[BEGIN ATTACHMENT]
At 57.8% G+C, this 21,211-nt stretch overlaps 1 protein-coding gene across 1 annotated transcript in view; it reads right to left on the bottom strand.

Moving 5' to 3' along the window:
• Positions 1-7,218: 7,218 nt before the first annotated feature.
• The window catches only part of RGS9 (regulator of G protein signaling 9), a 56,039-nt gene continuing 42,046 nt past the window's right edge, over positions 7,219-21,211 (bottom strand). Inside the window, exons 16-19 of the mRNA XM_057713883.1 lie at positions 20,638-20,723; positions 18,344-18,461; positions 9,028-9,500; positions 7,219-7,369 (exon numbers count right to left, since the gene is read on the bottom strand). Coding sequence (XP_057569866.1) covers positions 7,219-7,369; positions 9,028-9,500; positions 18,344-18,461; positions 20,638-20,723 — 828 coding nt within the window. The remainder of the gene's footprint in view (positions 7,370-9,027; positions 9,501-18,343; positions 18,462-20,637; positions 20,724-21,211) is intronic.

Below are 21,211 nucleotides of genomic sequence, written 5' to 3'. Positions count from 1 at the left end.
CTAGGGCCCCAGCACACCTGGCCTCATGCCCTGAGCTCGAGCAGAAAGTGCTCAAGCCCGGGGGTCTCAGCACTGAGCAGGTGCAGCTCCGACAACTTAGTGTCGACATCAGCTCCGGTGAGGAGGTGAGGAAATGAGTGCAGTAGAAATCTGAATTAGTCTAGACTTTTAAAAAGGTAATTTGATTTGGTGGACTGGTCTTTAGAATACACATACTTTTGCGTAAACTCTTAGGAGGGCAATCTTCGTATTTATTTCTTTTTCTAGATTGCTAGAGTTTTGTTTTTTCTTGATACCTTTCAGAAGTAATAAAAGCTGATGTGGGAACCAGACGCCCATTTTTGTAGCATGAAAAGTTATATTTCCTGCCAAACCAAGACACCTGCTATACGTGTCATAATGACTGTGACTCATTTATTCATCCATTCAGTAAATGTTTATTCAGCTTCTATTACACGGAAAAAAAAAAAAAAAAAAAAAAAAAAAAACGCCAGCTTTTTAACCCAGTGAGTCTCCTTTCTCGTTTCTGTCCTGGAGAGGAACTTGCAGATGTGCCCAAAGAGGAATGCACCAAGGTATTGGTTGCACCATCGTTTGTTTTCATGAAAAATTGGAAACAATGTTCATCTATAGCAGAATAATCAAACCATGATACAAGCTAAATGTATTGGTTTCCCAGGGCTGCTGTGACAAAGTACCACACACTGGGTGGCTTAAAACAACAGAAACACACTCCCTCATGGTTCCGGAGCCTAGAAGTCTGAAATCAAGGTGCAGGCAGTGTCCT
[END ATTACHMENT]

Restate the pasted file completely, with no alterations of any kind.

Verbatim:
At 57.8% G+C, this 21,211-nt stretch overlaps 1 protein-coding gene across 1 annotated transcript in view; it reads right to left on the bottom strand.

Moving 5' to 3' along the window:
• Positions 1-7,218: 7,218 nt before the first annotated feature.
• The window catches only part of RGS9 (regulator of G protein signaling 9), a 56,039-nt gene continuing 42,046 nt past the window's right edge, over positions 7,219-21,211 (bottom strand). Inside the window, exons 16-19 of the mRNA XM_057713883.1 lie at positions 20,638-20,723; positions 18,344-18,461; positions 9,028-9,500; positions 7,219-7,369 (exon numbers count right to left, since the gene is read on the bottom strand). Coding sequence (XP_057569866.1) covers positions 7,219-7,369; positions 9,028-9,500; positions 18,344-18,461; positions 20,638-20,723 — 828 coding nt within the window. The remainder of the gene's footprint in view (positions 7,370-9,027; positions 9,501-18,343; positions 18,462-20,637; positions 20,724-21,211) is intronic.

Below are 21,211 nucleotides of genomic sequence, written 5' to 3'. Positions count from 1 at the left end.
CTAGGGCCCCAGCACACCTGGCCTCATGCCCTGAGCTCGAGCAGAAAGTGCTCAAGCCCGGGGGTCTCAGCACTGAGCAGGTGCAGCTCCGACAACTTAGTGTCGACATCAGCTCCGGTGAGGAGGTGAGGAAATGAGTGCAGTAGAAATCTGAATTAGTCTAGACTTTTAAAAAGGTAATTTGATTTGGTGGACTGGTCTTTAGAATACACATACTTTTGCGTAAACTCTTAGGAGGGCAATCTTCGTATTTATTTCTTTTTCTAGATTGCTAGAGTTTTGTTTTTTCTTGATACCTTTCAGAAGTAATAAAAGCTGATGTGGGAACCAGACGCCCATTTTTGTAGCATGAAAAGTTATATTTCCTGCCAAACCAAGACACCTGCTATACGTGTCATAATGACTGTGACTCATTTATTCATCCATTCAGTAAATGTTTATTCAGCTTCTATTACACGGAAAAAAAAAAAAAAAAAAAAAAAAAAAAACGCCAGCTTTTTAACCCAGTGAGTCTCCTTTCTCGTTTCTGTCCTGGAGAGGAACTTGCAGATGTGCCCAAAGAGGAATGCACCAAGGTATTGGTTGCACCATCGTTTGTTTTCATGAAAAATTGGAAACAATGTTCATCTATAGCAGAATAATCAAACCATGATACAAGCTAAATGTATTGGTTTCCCAGGGCTGCTGTGACAAAGTACCACACACTGGGTGGCTTAAAACAACAGAAACACACTCCCTCATGGTTCCGGAGCCTAGAAGTCTGAAATCAAGGTGCAGGCAGTGTCCT